Abstract: This article is about the optimum relationship between an interim executive and their client. It has been a while since I wrote on Interim Executive Services. In this article, I return to the primary topic of this blog.
What is the difference between interviewing and hiring an interim vs. an employee?
First of all, it is not in your best interest to ‘hire’ an interim.
If the interim is furnished though a firm, they are more than likely paid on a W-2 and you are not technically ‘hiring’ the interim, you are engaging or entering a contact with their firm. The interim is ’employed’ by the firm and not you. Employed is loosely used in this case because while the interim may be on a W-2 program with their firm, the only time they are paid is if they’re producing billable revenue. Sadly for the interim, they get to bear all of the disadvantages of being paid by W-2 while consulting without having the ability to reap any of the benefits of being an independent expert.
Now assume that you are smart enough and lucky enough to source the perfect independent or free lance interim directly, what then?
Congratulations, you are probably well on your way to having a far superior resource that will be highly motivated to address your situation without the interference of a third party that in my experience, adds little if any value beyond sourcing the interim. If you have experience with this, you know what I’m talking about. When was the last time you saw anyone from the interim firm you engaged other your interim?
With a free agent, you will be contracting with the Interim or a company (LLC or S-4 Corporation) they own. Legally, you are dealing with a sole proprietor in most cases regardless of whether their corporate entity is involved or not. For this reason and depending upon the circumstances, you might want to get their personal guarantee of their firm’s performance.
I have a S-4 Corporation that I can use for contracting. The problem for me is that if I bill though my corporation, I am obliged to pay the federal government 9% of my earnings in the form of federal unemployment tax or FUTA that I can never claim because as an independent consultant, I cannot be ‘laid off’ so I am ineligible to receive FUTA. Don’t get me started. I have been fortunate that my clients have agreed to engage me directly and individually. A corporate structure when dealing with a sole provider affords disproportionate list to the provider.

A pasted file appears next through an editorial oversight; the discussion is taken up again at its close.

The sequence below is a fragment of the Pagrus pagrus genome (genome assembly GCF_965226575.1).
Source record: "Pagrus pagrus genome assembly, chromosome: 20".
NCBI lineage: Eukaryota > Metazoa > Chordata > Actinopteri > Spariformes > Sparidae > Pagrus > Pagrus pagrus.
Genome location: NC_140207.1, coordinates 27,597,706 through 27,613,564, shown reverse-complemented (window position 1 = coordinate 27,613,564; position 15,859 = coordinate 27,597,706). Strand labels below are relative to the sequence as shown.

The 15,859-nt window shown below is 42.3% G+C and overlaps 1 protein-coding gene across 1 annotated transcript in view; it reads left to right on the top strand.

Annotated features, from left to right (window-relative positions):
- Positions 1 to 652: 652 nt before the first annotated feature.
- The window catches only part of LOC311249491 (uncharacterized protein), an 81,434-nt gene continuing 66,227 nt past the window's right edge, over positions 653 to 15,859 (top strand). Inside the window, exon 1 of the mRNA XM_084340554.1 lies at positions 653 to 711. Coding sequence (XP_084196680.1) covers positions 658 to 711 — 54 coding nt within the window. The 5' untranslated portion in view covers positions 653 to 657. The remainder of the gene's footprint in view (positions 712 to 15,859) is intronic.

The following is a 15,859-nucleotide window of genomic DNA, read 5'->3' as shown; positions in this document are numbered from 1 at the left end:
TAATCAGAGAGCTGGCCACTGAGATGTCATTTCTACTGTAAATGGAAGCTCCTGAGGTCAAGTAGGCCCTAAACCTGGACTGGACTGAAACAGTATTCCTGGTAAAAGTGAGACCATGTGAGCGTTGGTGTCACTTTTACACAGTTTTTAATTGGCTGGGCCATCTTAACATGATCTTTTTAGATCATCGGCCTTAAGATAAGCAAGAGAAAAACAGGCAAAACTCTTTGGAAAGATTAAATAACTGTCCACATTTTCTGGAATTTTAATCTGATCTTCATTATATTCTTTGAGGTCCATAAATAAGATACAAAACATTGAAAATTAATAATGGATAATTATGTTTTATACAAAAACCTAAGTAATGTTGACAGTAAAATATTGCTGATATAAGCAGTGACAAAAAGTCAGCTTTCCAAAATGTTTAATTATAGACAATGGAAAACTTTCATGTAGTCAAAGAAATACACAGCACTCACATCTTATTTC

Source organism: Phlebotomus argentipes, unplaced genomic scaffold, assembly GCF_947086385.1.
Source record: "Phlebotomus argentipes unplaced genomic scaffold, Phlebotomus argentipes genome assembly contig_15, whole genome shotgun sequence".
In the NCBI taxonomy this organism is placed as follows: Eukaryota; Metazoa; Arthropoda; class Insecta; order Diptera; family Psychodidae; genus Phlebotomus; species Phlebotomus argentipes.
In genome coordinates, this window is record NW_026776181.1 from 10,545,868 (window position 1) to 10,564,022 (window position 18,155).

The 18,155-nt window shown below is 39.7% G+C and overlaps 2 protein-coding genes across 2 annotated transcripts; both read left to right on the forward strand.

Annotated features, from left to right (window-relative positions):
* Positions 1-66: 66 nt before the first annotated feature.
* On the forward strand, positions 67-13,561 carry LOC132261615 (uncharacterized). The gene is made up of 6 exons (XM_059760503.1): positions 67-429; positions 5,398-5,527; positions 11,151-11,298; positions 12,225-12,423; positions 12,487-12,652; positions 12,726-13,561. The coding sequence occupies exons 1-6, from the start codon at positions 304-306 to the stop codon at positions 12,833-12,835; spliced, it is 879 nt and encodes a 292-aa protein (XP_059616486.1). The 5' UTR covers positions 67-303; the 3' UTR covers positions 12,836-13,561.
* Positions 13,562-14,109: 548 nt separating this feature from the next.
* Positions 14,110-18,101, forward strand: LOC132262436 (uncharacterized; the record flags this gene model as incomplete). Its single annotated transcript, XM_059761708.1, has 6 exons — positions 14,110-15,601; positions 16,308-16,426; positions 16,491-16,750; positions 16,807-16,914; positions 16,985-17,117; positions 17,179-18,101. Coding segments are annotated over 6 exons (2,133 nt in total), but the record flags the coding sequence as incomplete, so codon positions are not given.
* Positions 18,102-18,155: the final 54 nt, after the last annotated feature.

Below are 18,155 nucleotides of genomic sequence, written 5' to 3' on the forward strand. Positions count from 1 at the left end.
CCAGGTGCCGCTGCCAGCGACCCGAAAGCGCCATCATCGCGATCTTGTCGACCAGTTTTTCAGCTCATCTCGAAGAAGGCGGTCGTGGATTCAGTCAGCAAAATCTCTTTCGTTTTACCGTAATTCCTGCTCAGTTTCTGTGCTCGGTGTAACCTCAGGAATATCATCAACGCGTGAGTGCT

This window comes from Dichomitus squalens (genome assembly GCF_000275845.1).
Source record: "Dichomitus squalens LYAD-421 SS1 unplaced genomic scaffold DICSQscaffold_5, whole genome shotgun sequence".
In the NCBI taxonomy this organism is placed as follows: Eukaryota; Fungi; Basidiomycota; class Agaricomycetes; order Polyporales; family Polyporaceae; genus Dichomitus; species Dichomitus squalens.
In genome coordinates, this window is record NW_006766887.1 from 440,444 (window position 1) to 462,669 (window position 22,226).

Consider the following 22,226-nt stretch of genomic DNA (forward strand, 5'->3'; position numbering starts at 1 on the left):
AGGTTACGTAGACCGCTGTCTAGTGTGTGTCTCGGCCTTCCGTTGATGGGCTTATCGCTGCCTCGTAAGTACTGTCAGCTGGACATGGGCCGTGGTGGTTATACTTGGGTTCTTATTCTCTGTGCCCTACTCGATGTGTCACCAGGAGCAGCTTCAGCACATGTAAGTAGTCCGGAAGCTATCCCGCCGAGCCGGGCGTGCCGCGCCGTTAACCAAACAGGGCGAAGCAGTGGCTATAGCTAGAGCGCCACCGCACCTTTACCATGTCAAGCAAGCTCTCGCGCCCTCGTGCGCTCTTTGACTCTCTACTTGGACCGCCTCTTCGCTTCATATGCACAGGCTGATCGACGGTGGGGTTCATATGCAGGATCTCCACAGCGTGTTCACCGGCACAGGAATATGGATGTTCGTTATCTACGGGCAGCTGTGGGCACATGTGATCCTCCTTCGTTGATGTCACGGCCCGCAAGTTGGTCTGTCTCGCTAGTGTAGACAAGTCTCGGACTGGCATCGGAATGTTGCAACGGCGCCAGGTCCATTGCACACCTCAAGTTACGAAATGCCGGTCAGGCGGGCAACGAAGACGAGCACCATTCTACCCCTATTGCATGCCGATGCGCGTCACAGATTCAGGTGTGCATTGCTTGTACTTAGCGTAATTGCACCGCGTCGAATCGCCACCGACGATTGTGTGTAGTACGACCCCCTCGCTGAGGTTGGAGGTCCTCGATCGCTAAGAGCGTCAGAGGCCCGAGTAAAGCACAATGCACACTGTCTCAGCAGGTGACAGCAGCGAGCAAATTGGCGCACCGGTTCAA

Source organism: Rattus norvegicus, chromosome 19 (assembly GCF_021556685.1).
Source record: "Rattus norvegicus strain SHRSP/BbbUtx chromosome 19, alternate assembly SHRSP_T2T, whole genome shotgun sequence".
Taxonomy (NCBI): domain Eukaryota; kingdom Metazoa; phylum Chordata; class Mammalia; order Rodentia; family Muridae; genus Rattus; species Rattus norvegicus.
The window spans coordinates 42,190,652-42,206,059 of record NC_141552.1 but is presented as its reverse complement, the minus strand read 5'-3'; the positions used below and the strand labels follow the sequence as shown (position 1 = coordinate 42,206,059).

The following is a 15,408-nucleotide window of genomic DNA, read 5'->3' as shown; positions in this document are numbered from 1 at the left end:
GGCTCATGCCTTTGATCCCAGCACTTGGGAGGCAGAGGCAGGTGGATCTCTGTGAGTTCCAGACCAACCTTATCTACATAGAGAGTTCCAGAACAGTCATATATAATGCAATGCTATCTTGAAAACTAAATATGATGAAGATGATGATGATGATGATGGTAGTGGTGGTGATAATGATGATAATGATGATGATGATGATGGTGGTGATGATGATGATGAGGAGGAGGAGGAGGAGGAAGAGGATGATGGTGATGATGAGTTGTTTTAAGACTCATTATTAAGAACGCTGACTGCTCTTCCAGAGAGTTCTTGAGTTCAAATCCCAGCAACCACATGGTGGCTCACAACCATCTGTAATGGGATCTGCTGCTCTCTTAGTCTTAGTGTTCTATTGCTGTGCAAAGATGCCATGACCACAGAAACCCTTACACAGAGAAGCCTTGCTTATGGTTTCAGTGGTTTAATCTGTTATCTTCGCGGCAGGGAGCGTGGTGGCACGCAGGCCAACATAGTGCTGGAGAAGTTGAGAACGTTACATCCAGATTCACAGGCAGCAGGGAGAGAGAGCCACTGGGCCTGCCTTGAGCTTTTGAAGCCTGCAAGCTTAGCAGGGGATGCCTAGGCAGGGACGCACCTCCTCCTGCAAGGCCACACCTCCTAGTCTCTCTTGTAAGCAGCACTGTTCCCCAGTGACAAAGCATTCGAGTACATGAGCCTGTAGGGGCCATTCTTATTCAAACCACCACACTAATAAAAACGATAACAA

What about insurance? Increasingly, client firms are requesting or requiring professional liability insurance. Setting aside the fact that I have never seen a claim against a professional liability policy for interim services, I have been successful in convincing my clients to name me under their Directors and Officer’s Insurance (D&O) coverage if I as an interim am going to be authorized to execute documents and take actions on behalf of my client. To me, this makes more sense for the client because if I am required to obtain insurance that will most likely be less robust than the organization’s D&O coverage, that cost is going to be passed along and in effect, the client will be paying twice for the same coverage. Not only that, in the event of a problem, you are more than likely going to be drawn into a subrogation fight. If I have no authority and I am not going to be executing documents, i.e., I am engaged to do project work, then liability insurance should be a non-issue.
In another article, I talk about how to find interim executives.
If you have found the ‘perfect’ interim for your transition or challenge, good for you. If the interim is experienced and sophisticated, you should not have any reservation about engaging them directly and putting them to work in your organization immediately.
Once the interim is aboard, do not lose sight and do not allow your organization to lose site of the purpose of the interim engagement which is usually to help an organization work through a transition usually while beginning the process of addressing major challenges or problems. The scope of the work to be performed should be mutually understood and memorialized in the contract with the Interim Executive. Subsequent departures from the agreed scope represent sub-optimization of the engagement at best and a useless waste of resources at worst.